Deep thoughts: Budgeting is just arithmetic, not math

Yes, this will be the laugher du jour, but Ed Markey’s critics will largely overshoot the mark.  There is a difference between math and arithmetic.  Unfortunately for Markey, he still gets even that wrong:

This is actually a pet peeve of my son, the Mathemagician, who regularly decries the fact that Americans are taught arithmetic more than math in elementary education.  Math is a broad field of study of which arithmetic is just a base, and a lack of comprehension of the broader concepts creates all sorts of real-world problems for people later in life.

It also causes problems for Congress, thanks to careerists like Markey who have managed to run up national debt to Greece levels.  Part of what drives deficits and therefore debt is the interest we pay on the outstanding debt we already have.  We’re paying hundreds of billions of dollars in interest each year, which one needs to use algebra and not basic arithmetic to comprehend.  Furthermore, the calculus (generically speaking, of course) of our unfunded liabilities within entitlement programs requires a little more than the + and x signs in equations.  Budget deficit projections are also calculated on future economic growth, revenue assumptions, and other factors that greatly impact the analyses that drive public-policy decisions.  And don’t even get me started on the difference between static and dynamic analysis, the latter of which takes a lot more than a freebie calculator from your insurance agent.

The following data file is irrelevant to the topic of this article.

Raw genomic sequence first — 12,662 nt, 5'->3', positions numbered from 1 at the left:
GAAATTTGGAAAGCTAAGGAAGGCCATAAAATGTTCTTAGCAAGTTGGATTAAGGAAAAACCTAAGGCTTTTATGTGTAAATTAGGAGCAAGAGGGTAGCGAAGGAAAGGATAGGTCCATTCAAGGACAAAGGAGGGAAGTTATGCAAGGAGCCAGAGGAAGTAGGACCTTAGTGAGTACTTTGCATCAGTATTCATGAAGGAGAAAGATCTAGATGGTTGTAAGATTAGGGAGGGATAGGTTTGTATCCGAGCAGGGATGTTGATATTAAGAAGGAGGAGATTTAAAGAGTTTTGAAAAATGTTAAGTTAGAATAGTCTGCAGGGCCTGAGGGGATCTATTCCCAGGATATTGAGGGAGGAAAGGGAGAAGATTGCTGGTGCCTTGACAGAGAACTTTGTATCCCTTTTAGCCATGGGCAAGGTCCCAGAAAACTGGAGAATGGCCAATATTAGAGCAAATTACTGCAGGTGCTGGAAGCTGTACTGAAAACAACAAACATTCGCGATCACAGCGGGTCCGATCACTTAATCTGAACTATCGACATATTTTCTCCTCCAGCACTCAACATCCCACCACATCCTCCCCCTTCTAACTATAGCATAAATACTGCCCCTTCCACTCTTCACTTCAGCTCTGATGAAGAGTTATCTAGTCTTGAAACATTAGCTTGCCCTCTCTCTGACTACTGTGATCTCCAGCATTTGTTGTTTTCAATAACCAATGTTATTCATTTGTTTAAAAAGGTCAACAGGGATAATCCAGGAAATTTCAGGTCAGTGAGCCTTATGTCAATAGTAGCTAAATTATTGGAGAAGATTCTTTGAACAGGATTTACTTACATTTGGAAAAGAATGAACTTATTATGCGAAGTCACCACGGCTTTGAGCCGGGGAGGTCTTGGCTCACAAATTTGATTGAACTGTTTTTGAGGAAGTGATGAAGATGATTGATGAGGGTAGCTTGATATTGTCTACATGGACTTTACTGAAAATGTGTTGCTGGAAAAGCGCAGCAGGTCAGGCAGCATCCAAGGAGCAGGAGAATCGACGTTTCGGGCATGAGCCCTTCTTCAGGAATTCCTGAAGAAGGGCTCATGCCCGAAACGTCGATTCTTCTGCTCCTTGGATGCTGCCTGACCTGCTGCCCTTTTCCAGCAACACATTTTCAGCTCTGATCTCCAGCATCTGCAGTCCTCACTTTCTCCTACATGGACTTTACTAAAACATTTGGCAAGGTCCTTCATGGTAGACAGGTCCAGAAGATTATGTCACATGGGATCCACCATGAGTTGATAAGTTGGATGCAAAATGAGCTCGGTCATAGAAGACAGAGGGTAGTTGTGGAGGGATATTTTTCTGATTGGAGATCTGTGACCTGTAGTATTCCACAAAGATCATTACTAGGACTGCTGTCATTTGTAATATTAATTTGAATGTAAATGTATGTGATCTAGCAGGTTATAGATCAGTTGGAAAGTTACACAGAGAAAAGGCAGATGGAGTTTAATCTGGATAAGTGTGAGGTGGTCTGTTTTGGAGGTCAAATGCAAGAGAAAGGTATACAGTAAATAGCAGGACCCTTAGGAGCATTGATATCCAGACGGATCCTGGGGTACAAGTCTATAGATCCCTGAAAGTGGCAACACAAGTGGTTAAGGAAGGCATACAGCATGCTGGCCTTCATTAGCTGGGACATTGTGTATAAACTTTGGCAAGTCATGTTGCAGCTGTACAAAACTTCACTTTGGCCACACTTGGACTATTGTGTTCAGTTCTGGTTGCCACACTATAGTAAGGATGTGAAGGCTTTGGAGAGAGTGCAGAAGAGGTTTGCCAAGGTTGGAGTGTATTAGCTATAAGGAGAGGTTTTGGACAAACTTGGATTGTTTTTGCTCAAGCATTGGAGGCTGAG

People like Markey who assume we can avoid ever repaying our debt and fix budget problems by soaking the rich are usually only doing arithmetic.  We need more people doing math in Congress, and Markey is making it clear he should try doing something new after nearly 40 years in Washington.